In the ‘Reflective Learner’ domain of the SECRET Skills framework, the ‘Emotional’ sub-skill is entitled ‘Invite Feedback’. It is interesting at first glance to consider why asking for feedback would be categorised as an emotional skill, but when thinking through times when I myself have received feedback, it doesn’t take long to see that receiving feedback can often be a highly emotionally-charged process. If the feedback is encouraging, you can feel the highest of highs, with feelings of immense pride, satisfaction, relief, and a sense of achievement. Conversely, when the feedback is negative, even when phrased constructively, you can feel disheartened, angry, frustrated, discouraged and sometimes overwhelmed. The Reflective Learner skill, therefore, teaches students the process of learning to ask for feedback, deal with it positively, and cope with setbacks and criticism.
As adults, it is crucial that we model this process for our students. Both as parents and in the workplace, adults usually like to portray the image that we ‘have it all together’, to hide mistakes and our vulnerabilities, and maintain the ‘fake news’ often portrayed on social media that life is all smooth-sailing. However, by taking the time to speak to our children about how we face, and overcome, difficulties, we let our young people know that it is a normal part of life to face speed bumps, and that when we get feedback we don’t like, it doesn’t have to define us, but instead can be a launchpad into future growth and maturity.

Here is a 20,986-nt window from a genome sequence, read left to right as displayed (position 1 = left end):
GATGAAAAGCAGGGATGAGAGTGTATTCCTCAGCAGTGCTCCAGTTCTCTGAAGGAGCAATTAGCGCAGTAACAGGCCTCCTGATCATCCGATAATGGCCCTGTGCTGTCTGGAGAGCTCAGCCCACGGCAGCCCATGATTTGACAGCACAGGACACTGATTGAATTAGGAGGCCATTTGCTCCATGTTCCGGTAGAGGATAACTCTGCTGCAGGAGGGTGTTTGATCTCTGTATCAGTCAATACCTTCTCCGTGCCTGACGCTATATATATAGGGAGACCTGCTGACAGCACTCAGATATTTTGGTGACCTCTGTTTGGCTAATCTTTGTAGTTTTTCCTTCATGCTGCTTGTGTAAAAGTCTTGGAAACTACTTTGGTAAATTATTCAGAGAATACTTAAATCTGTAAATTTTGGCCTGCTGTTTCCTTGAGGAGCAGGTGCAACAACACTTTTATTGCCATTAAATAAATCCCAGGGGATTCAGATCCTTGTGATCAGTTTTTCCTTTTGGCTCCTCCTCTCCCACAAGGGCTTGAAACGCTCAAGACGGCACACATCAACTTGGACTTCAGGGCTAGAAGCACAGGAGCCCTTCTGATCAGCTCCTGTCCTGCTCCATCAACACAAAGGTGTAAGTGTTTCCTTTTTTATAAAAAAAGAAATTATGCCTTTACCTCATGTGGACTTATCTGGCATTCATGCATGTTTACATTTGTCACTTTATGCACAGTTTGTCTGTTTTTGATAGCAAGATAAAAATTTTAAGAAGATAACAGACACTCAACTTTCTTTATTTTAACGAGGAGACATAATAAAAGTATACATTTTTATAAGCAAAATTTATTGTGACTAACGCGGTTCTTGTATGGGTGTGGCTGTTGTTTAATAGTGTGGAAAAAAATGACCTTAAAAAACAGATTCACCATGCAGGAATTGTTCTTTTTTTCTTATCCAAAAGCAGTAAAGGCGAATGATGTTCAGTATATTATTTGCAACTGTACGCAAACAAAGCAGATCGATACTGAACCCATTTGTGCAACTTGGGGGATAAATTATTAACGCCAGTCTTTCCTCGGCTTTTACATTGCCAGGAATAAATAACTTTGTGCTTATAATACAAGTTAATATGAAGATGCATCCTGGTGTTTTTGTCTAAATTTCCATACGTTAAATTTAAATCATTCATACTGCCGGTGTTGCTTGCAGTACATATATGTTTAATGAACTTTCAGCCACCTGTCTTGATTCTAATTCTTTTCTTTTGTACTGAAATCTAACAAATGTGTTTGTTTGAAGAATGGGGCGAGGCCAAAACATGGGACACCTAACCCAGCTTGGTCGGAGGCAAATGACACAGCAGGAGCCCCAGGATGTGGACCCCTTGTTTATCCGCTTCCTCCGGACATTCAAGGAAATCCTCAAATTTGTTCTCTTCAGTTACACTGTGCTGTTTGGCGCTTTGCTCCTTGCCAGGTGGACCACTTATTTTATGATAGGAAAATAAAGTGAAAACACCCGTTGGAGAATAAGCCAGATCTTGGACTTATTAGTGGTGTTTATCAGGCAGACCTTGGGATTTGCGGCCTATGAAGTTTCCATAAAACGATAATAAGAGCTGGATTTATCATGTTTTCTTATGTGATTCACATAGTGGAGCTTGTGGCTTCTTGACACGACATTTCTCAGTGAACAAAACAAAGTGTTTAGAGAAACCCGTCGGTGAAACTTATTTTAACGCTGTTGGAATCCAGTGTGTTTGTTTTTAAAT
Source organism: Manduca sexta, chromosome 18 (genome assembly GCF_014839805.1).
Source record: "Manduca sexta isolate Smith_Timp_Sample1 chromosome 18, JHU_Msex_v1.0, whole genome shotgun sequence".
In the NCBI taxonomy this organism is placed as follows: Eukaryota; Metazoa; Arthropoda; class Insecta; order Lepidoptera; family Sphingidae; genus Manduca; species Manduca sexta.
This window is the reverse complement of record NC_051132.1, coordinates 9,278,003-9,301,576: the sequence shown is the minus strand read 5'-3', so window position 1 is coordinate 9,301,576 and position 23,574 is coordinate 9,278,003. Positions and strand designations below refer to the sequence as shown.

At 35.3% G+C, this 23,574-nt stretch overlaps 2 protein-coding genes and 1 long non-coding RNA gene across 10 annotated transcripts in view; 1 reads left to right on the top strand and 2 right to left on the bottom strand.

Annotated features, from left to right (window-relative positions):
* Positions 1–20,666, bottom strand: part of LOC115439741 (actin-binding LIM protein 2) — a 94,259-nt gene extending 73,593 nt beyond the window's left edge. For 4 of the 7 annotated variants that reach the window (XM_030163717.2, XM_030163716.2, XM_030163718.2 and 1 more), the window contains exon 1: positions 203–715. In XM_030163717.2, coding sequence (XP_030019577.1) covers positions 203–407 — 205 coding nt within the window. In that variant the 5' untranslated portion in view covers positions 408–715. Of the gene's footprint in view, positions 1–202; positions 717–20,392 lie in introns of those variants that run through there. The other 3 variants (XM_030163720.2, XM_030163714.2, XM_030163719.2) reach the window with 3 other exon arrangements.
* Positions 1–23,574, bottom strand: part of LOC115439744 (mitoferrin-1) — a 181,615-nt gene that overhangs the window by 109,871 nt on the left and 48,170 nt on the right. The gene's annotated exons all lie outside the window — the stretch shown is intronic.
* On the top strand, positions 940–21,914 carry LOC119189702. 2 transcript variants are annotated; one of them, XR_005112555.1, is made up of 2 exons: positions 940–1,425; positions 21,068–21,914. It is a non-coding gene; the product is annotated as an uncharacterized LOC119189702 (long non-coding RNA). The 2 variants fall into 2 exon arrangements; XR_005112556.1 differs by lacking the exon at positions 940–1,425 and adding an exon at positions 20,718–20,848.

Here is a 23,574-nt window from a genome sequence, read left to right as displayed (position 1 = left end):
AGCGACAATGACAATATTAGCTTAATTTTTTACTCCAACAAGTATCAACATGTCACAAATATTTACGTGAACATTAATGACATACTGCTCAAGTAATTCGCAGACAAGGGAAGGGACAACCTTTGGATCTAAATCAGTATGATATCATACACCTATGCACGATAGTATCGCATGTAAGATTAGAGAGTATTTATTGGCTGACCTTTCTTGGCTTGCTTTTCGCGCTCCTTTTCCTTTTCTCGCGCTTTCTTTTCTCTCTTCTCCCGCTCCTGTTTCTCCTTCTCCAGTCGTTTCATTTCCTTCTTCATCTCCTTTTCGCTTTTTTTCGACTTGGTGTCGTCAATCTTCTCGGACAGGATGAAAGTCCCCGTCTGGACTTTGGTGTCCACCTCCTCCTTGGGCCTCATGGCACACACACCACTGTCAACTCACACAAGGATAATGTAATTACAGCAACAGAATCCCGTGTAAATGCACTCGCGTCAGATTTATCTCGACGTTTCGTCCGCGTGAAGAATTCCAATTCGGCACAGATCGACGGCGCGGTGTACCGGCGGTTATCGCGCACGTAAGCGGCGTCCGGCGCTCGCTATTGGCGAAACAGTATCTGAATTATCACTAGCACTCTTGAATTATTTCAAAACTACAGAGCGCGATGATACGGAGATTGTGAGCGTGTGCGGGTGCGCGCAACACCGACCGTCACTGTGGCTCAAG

Last term, we were very excited to ask our parent, staff and student groups for some feedback about their first term in the VLC. Some of the parent comments that made us particularly proud to be part of this community included: “[My child] has enjoyed being assigned more personalised work”, the “flexibility and the ability to go deeper into topics of interest”, and “seeing my child happy and thriving in this environment”. But as Head of the VLC, these two comments stood out to me: “I am impressed with the responsiveness to feedback and enthusiasm of the teaching staff to make [the] VLC a success”, and “All staff being open to constructive feedback and implementation of changes afterwards” – because, like our students, we are on a continual journey to improve what we are doing, every single day. Education is a partnership between our parents, teachers, and of course, the students, and so it is imperative we work with our parent body to make our VLC a success for many, many years to come.
To find out more about the SECRET Skills, or how you can be part of our VLC community, please contact us here: Contact – Hillcrest Virtual Learning Community (hillcrestvlc.school)
Author: Danni Foster-Brown
Head of Virtual Learning Community
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